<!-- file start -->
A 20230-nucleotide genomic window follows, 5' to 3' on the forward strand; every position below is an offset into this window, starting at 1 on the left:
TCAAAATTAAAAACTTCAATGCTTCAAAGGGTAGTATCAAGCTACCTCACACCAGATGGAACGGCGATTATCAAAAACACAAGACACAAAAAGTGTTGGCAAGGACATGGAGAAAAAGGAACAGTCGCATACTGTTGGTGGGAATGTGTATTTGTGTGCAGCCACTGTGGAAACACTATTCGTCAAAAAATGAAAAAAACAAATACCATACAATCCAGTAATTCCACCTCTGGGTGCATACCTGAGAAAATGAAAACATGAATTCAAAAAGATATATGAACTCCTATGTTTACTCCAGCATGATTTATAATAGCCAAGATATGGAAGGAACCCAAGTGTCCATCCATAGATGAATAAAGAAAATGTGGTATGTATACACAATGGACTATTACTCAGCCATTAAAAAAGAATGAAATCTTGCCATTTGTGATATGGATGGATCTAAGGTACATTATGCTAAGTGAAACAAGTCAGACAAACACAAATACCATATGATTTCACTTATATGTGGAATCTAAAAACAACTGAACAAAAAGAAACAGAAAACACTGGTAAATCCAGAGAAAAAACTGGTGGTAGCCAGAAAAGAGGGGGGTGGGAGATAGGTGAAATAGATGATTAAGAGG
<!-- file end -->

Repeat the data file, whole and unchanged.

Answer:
A 20230-nucleotide genomic window follows, 5' to 3' on the forward strand; every position below is an offset into this window, starting at 1 on the left:
TCAAAATTAAAAACTTCAATGCTTCAAAGGGTAGTATCAAGCTACCTCACACCAGATGGAACGGCGATTATCAAAAACACAAGACACAAAAAGTGTTGGCAAGGACATGGAGAAAAAGGAACAGTCGCATACTGTTGGTGGGAATGTGTATTTGTGTGCAGCCACTGTGGAAACACTATTCGTCAAAAAATGAAAAAAACAAATACCATACAATCCAGTAATTCCACCTCTGGGTGCATACCTGAGAAAATGAAAACATGAATTCAAAAAGATATATGAACTCCTATGTTTACTCCAGCATGATTTATAATAGCCAAGATATGGAAGGAACCCAAGTGTCCATCCATAGATGAATAAAGAAAATGTGGTATGTATACACAATGGACTATTACTCAGCCATTAAAAAAGAATGAAATCTTGCCATTTGTGATATGGATGGATCTAAGGTACATTATGCTAAGTGAAACAAGTCAGACAAACACAAATACCATATGATTTCACTTATATGTGGAATCTAAAAACAACTGAACAAAAAGAAACAGAAAACACTGGTAAATCCAGAGAAAAAACTGGTGGTAGCCAGAAAAGAGGGGGGTGGGAGATAGGTGAAATAGATGATTAAGAGG